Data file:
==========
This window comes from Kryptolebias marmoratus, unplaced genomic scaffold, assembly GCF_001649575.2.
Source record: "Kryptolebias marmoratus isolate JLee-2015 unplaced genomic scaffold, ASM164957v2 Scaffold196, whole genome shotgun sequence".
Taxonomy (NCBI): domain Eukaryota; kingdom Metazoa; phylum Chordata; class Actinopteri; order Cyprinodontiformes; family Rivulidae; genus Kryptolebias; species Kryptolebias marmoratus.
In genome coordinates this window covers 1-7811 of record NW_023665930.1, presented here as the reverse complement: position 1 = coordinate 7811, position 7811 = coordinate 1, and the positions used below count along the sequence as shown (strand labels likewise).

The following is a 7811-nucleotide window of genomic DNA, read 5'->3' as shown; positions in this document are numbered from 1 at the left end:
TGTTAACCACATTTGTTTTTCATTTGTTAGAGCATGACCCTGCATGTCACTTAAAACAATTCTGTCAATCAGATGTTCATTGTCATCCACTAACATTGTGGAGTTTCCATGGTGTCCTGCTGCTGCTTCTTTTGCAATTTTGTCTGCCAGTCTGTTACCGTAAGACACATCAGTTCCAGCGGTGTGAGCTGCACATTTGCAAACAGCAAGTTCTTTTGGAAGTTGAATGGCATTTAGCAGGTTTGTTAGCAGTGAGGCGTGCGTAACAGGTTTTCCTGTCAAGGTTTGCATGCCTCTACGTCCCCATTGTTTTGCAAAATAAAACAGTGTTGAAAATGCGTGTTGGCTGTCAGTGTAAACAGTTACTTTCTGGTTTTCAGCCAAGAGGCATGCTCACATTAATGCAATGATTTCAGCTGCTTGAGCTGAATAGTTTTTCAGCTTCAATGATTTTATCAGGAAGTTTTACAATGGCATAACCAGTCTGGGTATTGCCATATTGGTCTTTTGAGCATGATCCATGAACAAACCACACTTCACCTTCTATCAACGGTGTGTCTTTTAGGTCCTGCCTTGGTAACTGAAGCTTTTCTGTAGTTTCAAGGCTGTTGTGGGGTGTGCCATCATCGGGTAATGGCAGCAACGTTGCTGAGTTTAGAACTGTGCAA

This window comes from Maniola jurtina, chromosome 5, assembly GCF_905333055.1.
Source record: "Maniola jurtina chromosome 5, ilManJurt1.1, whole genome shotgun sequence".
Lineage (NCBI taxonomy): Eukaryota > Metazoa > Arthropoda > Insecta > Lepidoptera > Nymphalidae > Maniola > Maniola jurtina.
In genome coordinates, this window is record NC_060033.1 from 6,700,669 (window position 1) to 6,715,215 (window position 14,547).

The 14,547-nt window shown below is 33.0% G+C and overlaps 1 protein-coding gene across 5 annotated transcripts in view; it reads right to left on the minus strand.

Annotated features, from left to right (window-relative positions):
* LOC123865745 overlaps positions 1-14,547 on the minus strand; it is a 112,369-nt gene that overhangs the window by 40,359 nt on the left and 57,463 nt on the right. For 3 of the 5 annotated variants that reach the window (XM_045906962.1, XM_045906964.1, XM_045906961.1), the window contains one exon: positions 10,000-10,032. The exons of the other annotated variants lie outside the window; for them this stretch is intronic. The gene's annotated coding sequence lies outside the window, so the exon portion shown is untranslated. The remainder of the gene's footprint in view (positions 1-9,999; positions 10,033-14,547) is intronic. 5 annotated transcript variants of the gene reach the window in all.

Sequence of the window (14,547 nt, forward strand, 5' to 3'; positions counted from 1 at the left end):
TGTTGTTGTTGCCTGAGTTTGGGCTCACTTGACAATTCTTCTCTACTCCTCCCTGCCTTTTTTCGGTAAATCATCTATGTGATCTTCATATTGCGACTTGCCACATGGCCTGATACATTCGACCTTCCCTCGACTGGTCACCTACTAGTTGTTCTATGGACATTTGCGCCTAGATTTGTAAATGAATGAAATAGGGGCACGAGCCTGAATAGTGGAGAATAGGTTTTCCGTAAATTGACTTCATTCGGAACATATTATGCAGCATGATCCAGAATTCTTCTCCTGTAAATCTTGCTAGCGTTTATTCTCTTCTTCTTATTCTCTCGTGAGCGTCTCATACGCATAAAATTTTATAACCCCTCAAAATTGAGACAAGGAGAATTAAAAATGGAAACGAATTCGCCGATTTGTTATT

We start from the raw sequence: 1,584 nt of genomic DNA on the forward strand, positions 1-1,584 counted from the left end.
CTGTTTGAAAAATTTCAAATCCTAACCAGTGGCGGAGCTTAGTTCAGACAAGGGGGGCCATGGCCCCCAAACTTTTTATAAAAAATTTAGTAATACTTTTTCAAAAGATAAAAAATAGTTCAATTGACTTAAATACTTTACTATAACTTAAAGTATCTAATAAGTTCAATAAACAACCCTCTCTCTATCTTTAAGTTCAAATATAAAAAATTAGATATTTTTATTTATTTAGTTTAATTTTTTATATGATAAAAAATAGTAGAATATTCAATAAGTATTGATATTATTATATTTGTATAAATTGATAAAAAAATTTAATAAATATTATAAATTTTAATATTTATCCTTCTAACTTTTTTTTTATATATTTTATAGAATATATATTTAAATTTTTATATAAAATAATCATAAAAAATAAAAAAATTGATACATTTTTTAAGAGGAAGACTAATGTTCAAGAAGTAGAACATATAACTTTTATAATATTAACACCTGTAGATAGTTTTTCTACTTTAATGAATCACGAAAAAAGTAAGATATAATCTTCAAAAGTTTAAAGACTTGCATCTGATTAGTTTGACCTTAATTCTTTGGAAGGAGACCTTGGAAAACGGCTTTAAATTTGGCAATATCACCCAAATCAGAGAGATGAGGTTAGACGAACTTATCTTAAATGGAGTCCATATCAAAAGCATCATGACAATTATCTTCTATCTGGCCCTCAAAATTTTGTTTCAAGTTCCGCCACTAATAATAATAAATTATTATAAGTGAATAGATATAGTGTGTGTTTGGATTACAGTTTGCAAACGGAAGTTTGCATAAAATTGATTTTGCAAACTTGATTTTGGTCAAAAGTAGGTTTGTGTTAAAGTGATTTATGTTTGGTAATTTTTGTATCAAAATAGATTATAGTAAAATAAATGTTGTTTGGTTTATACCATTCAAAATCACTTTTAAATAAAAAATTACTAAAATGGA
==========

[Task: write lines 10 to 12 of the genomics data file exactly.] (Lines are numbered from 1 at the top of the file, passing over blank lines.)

In genome coordinates, this window is record NC_060033.1 from 6,700,669 (window position 1) to 6,715,215 (window position 14,547).

The 14,547-nt window shown below is 33.0% G+C and overlaps 1 protein-coding gene across 5 annotated transcripts in view; it reads right to left on the minus strand.

Annotated features, from left to right (window-relative positions):